The defeat of the incumbent socialists in Portugal’s election was of course no surprise, but nevertheless stands as another reminder of the high political price European politicians are paying (Ireland the other recent example) for pushing through the required austerity, either to avoid a bailout or to meet the conditions of one, as in Greece. The Greek PM Papandreou remains the last man standing of the bailed-out nations, but nevertheless is facing a tough week politically as the latest austerity measures are discussed in parliament this week. On Friday, Greece secured the next tranche of its current EU/IMF program, after nearly a month of inspections and uncertainty. However, the experience of Ireland and Portugal for others is that doing the right thing comes with a heavy political price, but the alternative road (likely default) is just as costly, even if not immediately so.
Guest post by FXPro
Another bailed-out leader bites the dust. After Ireland’s election earlier this year, the Portuguese election over the weekend saw the incumbent socialists heavily defeated having presided over the failed austerity measures and EU/IMF bail-out. Former PM Socrates gives way to Coelho, who will this week work to form a government. The main parties are all committed to the program of austerity and asset sales, so the result could be met with a sign of relief in the bond market. But tough times are still ahead for whoever is in charge.
Greece’s latest fiscal plan unlikely to get cross-party support. Under immense pressure, Greek Prime Minister Papandreou last week fleshed out a new fiscal plan, which culminated on Friday with confirmation from the EU and the IMF that the next tranche of their current bail-out package would be secured. Papandreou’s latest package is probably the best that can be done in a terrible situation. In an attempt to get this new package accepted by Parliament, Papandreou bundled the contents into one single piece of legislation. Unfortunately, some members of Papandreou’s Socialist party are not convinced he is doing the right thing and they are mounting a counter-offensive which is likely to dominate the headlines this coming week. Meanwhile, the main opposition party also remains opposed to the latest plan. Papandreou may well be doing the right thing in the circumstances, but just how binding any fiscal plan will be given the fluid state of Greek politics is likely to remain unclear for a while.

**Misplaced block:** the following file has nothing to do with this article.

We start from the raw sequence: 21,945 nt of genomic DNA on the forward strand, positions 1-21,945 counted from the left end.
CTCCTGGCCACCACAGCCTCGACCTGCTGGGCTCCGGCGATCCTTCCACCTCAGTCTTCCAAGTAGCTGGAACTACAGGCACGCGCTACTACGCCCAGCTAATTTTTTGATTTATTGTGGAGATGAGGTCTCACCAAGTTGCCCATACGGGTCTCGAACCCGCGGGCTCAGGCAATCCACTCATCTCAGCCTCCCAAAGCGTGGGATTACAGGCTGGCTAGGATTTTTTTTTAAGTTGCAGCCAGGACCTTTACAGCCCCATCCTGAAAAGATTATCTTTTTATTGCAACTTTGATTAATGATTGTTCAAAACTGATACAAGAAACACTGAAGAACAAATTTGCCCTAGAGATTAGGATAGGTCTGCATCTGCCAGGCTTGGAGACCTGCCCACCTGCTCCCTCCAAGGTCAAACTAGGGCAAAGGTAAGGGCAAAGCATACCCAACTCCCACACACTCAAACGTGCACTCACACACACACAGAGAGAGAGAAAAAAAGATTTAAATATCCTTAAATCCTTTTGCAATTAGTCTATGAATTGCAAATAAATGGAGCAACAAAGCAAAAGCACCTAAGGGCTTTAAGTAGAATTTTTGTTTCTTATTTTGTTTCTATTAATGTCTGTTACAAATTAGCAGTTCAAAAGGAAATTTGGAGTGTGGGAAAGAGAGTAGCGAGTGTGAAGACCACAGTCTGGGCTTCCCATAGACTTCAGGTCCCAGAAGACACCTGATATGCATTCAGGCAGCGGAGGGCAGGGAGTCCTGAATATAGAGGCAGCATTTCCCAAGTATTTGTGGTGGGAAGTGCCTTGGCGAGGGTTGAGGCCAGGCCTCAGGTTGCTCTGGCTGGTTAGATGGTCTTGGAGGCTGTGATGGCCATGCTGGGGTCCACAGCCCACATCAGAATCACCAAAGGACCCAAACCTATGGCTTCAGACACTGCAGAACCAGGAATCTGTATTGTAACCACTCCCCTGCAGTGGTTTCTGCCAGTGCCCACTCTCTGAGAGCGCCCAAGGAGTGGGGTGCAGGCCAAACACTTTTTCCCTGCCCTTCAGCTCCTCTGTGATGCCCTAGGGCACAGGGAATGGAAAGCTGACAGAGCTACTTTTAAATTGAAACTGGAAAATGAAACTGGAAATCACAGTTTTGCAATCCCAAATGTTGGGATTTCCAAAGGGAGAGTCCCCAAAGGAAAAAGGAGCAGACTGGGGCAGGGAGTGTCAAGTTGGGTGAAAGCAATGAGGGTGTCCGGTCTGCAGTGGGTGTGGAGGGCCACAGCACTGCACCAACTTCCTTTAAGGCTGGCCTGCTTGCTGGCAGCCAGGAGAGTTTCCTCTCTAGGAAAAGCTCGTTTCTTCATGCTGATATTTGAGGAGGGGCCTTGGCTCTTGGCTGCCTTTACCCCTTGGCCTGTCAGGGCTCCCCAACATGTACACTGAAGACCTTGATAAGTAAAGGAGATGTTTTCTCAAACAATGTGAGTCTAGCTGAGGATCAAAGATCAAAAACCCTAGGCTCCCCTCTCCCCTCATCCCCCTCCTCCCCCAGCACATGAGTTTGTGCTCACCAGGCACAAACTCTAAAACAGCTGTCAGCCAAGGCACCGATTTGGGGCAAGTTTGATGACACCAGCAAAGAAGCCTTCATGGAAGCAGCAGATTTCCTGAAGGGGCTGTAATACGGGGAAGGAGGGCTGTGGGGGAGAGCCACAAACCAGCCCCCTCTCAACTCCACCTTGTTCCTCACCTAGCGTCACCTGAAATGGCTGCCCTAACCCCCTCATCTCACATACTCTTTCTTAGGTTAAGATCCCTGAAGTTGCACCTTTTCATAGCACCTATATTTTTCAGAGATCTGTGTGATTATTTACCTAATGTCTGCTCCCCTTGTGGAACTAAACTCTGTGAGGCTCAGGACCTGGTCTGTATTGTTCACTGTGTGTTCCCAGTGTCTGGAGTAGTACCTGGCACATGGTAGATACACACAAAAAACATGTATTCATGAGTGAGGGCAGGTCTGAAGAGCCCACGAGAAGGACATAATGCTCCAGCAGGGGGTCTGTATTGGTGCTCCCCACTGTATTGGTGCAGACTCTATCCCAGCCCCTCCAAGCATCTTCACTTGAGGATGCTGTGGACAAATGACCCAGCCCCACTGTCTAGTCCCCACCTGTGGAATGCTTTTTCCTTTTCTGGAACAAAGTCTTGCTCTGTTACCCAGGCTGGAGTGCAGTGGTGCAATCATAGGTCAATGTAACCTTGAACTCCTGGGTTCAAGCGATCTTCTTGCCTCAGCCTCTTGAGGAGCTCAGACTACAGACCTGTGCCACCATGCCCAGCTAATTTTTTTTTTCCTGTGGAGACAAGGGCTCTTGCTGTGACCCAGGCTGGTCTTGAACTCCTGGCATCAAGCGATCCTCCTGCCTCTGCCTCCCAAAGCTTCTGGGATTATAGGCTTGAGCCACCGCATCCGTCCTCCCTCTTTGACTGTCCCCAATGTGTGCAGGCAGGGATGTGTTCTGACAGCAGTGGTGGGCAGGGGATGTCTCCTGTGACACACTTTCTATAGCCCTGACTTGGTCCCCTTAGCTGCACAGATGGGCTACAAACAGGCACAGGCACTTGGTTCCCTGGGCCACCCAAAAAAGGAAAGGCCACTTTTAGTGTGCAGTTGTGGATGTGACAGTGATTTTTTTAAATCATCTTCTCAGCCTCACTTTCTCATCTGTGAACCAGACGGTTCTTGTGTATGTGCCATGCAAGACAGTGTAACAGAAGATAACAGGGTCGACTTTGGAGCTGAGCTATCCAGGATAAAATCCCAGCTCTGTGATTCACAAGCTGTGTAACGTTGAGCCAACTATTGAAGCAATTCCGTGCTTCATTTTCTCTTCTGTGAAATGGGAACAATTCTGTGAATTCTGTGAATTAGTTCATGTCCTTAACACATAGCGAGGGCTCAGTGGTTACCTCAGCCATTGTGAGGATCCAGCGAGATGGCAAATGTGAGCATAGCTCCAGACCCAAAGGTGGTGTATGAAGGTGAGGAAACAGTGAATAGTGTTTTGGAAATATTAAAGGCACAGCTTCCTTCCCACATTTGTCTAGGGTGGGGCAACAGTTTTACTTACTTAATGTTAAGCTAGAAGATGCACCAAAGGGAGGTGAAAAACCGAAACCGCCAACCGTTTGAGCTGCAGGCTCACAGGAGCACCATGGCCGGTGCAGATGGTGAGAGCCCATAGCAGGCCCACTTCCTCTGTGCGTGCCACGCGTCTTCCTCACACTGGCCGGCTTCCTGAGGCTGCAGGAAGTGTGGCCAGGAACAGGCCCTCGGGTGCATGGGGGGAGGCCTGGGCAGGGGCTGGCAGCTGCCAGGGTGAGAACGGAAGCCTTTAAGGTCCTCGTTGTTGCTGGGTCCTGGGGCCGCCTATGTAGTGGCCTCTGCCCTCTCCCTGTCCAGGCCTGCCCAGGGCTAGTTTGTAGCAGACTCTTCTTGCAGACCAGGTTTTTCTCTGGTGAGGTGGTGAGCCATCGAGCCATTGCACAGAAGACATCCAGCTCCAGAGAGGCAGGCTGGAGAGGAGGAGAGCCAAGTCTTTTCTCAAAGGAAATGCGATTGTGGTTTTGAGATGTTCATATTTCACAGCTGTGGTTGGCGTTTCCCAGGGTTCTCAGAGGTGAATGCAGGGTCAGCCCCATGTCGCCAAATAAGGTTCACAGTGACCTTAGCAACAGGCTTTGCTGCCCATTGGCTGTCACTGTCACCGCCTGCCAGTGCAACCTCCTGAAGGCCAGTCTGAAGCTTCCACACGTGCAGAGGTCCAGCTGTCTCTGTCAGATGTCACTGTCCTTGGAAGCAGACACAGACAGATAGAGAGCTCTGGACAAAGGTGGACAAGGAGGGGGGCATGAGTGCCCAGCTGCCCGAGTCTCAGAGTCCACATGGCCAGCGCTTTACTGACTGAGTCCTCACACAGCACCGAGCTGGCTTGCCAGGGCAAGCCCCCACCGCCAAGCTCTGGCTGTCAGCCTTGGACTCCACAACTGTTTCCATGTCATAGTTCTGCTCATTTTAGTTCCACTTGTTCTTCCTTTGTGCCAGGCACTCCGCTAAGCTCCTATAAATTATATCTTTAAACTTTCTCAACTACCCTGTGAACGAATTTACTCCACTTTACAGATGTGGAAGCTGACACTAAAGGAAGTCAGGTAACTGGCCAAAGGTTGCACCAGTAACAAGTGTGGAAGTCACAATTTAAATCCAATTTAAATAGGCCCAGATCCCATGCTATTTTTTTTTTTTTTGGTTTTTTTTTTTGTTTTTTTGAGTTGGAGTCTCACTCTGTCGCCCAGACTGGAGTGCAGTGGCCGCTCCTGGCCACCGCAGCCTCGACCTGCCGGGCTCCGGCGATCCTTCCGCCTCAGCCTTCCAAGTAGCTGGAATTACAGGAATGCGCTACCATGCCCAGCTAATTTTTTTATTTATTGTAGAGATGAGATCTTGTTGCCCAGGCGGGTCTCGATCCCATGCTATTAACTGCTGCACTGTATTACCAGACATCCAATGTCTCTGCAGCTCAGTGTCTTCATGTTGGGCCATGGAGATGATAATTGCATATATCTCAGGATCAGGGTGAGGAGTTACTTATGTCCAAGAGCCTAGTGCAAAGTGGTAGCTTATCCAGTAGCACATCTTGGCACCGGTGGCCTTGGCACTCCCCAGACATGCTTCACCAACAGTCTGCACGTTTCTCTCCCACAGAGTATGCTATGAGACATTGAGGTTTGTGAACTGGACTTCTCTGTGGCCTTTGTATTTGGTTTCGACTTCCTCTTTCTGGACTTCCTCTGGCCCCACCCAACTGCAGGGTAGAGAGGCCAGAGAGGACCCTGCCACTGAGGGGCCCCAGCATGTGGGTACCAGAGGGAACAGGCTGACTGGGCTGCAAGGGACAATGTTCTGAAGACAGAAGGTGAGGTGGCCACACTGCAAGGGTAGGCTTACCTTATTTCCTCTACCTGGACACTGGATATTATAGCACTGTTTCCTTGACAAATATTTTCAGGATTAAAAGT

Celebration and uncertainty in Yemen. After weeks of anti-government protests, Yemen’s leader has left the country for Saudi Arabia, leading to celebrations in the streets. Whether Ali Abdullah Saleh has just gone abroad for some minor surgery or left for good appears to be up for debate right now. If it is the latter, this would be the third leader (after Egypt and Tunisia) to be ousted by a popular uprising. Meanwhile, in Libya, there appears to be continued pressure on Gadaffi, with NATO last week having extended its mission by 90 days and the UK foreign secretary having visited the rebel-held city of Benghazi to discuss the country’s political future. Even though events are not capturing the headlines in the way they were earlier in the year, they remain significant and add a further layer of uncertainty, specifically for oil markets and to risk appetite in general.
US Payrolls – it could have been worse. Although the headline non-farm payrolls outcome for May of 54K was well below consensus expectations, all things considered this report could have been worse. Both March and April payrolls were revised higher (by a cumulative 39K), household employment rose 105K in the month, and aggregate hours increased by almost 4% at a seasonally adjusted annual rate. For the worriers, the fact that unemployment has risen by 370K in the past two months is a cause for concern, reaffirming the upward trend in initial jobless claims evident over recent weeks. The unemployment rate has essentially averaged 9.0% so far this year (now 9.05%) – in other words, employment growth has basically matched the growth of the labour force. For the Fed, the labour market remains weaker than it would like, but at least it is not going backwards. The Fed’s extended period language is likely to remain in place for a while longer. In terms of FX implications, the greenback has lost some further ground after this report as interest rate differentials continue to move against the currency.
Aussie fails to succumb to slowdown fears. Worth noticing over the last couple of weeks is the Aussie’s ability to withstand growing concern over the apparent loss of momentum in the US economy. Indeed, over the past six weeks, the AUD has remained essentially in a tight 1.05-1.10 band. Also of interest is that the currency has not succumbed to worries about slower growth down under either. Viewed in this context, and with many traders having closed out long positions over recent weeks, the Aussie’s price action is actually fairly impressive. It certainly will do nothing but encourage the bulls.
UK economy still stuck in neutral. This week’s myriad of PMI surveys from Markit confirms what we already knew about the British economy, namely that it remains firmly stuck in neutral. The composite PMI for the month of May dropped further to 53.1, from 54.6 in the previous month. Of concern in particular is that the services PMI has fallen sharply in the last two months. Markit suggests that the growth rate for the economy for the three months to May consistent with these surveys is just 0.1%. In response, it is no surprise to see cable down once again this morning, now back below 1.63, with EUR/GBP up at 0.89. Unfortunately, the prognosis for the pound remains poor.